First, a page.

Diet for Lactose Intolerance

What is lactose intolerance?

Lactose is the name of the sugar found in milk. Lactose intolerance occurs when your body can’t break down all of the lactose in the foods you eat. Symptoms of lactose intolerance include:

  • Diarrhea

  • Gas

  • Bloating

  • Stomach pain

  • Stomach cramps

What foods contain lactose?

Lactose is found in dairy products such as:

  • Milk

  • Cheese

  • Yogurt

  • Ice cream

  • Sherbet

Items on a food label that contain lactose:

  • Milk

  • Milk solids

  • Skim milk powder

  • Cream

  • Buttermilk

  • Malted milk

  • Whey lactose

  • Curds

  • Margarine

Some foods that may have hidden sources of lactose:

  • Breads

  • Candy

  • Cookies

  • Cold cuts

  • Hot dogs

  • Bologna

  • Sauces and gravies

  • Dessert mixes

  • Cream soup

  • Frostings

  • Chocolate drink mixes

  • Salad dressing

Living with lactose intolerance

  • Take small amounts. In most cases you don’t need to remove all dairy foods from your diet. You may be able to eat or drink small amounts of dairy products without having any symptoms. It can be helpful to keep a food diary. Keep track of what you eat and drink, and write down when you have symptoms.

  • Try lactose-free and reduced-lactose products. There are many lactose-free and lactose-reduced dairy products available, including milk, ice cream, and cheeses. These can allow you to still enjoy dairy products. Ask your healthcare provider or dietitian about these products.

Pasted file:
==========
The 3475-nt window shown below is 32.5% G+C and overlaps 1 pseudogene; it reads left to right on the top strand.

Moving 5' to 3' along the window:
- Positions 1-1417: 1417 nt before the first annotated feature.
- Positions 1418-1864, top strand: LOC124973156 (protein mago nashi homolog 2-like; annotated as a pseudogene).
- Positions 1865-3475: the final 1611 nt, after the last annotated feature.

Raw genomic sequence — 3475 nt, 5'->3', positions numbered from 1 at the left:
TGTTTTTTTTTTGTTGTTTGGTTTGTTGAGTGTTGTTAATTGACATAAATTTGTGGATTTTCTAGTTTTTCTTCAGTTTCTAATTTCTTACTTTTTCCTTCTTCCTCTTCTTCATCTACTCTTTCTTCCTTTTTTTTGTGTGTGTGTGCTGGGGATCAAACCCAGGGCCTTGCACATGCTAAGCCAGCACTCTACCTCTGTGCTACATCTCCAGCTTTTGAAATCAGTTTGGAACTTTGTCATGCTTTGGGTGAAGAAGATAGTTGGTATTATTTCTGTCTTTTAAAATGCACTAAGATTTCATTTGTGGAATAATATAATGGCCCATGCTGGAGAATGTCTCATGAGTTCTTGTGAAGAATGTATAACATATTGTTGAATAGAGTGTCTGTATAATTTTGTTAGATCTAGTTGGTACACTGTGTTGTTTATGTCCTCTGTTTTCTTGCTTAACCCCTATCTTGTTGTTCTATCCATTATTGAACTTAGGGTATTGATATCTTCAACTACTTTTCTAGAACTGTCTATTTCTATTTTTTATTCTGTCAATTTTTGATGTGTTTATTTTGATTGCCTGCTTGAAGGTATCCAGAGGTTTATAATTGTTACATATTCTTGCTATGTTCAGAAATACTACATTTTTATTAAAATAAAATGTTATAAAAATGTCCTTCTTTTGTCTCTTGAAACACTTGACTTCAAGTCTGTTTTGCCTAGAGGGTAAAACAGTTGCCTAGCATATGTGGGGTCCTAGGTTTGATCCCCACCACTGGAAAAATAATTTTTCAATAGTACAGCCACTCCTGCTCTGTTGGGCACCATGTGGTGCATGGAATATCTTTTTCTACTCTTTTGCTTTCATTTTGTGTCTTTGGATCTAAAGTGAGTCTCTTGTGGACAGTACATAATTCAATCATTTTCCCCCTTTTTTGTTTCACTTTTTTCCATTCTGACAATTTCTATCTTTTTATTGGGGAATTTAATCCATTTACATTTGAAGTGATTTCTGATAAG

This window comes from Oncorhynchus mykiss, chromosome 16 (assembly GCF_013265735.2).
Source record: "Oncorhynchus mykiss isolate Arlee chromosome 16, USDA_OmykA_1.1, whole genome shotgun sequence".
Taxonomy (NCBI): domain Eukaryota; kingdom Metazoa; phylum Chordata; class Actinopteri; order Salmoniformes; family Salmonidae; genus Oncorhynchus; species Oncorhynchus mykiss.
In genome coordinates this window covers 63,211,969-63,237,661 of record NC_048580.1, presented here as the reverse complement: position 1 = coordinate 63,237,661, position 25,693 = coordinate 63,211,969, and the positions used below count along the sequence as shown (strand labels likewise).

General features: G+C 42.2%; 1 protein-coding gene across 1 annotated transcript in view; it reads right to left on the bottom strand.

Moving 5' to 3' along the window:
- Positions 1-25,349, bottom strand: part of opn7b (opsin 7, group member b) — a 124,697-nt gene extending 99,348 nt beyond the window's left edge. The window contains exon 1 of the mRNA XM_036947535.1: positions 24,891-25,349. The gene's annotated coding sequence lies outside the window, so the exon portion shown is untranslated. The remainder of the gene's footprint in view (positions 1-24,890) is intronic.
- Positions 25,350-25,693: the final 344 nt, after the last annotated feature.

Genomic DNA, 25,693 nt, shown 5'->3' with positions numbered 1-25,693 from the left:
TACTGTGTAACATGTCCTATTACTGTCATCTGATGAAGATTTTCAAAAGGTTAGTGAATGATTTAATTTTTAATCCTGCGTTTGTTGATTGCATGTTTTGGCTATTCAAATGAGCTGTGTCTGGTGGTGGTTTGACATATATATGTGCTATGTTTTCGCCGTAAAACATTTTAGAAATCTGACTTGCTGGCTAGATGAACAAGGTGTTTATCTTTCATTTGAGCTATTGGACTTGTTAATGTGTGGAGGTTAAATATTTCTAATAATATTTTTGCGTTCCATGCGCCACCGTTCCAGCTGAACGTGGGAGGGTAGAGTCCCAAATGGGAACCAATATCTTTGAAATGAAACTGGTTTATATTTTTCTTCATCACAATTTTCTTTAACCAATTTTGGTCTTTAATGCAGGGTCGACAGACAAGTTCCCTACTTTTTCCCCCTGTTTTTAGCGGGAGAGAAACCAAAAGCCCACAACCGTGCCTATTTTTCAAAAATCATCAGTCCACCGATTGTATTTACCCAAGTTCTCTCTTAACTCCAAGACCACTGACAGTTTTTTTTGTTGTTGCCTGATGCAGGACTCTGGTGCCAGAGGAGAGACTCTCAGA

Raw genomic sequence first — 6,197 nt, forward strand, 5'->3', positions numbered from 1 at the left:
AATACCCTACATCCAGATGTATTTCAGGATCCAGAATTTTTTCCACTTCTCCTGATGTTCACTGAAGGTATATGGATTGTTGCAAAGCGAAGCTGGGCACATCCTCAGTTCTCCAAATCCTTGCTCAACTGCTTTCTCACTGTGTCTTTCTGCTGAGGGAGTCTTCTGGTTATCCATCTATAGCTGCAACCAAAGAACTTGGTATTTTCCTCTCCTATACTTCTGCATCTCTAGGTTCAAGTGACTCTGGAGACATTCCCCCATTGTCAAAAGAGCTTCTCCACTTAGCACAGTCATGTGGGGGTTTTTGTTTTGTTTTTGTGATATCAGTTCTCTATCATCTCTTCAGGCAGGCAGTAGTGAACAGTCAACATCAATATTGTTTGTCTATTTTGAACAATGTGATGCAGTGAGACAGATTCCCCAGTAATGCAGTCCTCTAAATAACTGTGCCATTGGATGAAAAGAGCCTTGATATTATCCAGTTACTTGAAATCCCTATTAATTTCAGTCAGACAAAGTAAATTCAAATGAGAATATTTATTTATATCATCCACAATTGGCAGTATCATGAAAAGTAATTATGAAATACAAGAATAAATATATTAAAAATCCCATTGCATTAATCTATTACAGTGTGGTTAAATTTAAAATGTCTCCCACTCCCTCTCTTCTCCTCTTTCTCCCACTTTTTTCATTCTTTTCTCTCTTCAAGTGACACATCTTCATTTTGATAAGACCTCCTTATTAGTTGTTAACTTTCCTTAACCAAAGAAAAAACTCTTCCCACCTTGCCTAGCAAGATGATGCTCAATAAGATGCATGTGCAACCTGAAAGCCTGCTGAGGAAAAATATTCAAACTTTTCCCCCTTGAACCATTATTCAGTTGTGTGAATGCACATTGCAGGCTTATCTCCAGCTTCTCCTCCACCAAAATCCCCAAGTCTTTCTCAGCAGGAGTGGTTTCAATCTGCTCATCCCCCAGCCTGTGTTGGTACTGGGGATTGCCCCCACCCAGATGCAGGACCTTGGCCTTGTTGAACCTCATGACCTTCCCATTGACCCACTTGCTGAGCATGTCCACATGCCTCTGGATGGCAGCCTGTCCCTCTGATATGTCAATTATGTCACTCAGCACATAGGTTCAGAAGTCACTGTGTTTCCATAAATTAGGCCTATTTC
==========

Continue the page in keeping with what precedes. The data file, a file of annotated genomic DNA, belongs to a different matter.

• Take lactase enzyme supplements. These supplements are available over the counter. Taking the advised dose with your first drink or bite of a dairy product can help prevent symptoms. Talk with your provider about these supplements.

How are the body's calcium and vitamin D needs met?

Calcium and vitamin D are needed for strong bones and teeth. If you are not using milk or milk products, you may not be getting enough calcium and vitamin D from your diet. Ask your provider or dietitian for more information about your body's calcium and vitamin D needs.

The following are good sources of calcium:

300 mg calcium

150 mg calcium

100 mg calcium

4 ounces canned salmon

2 ounces canned sardines

2/3 cup broccoli

1 cup calcium-fortified orange juice

1/2 cup turnip greens, kale, or collards

1/2 cup okra

1/4 cup almonds

1/2 cup tofu

5 ounces shrimp

1 cup yogurt

1 1/2 cups dried beans

2 cups cabbage

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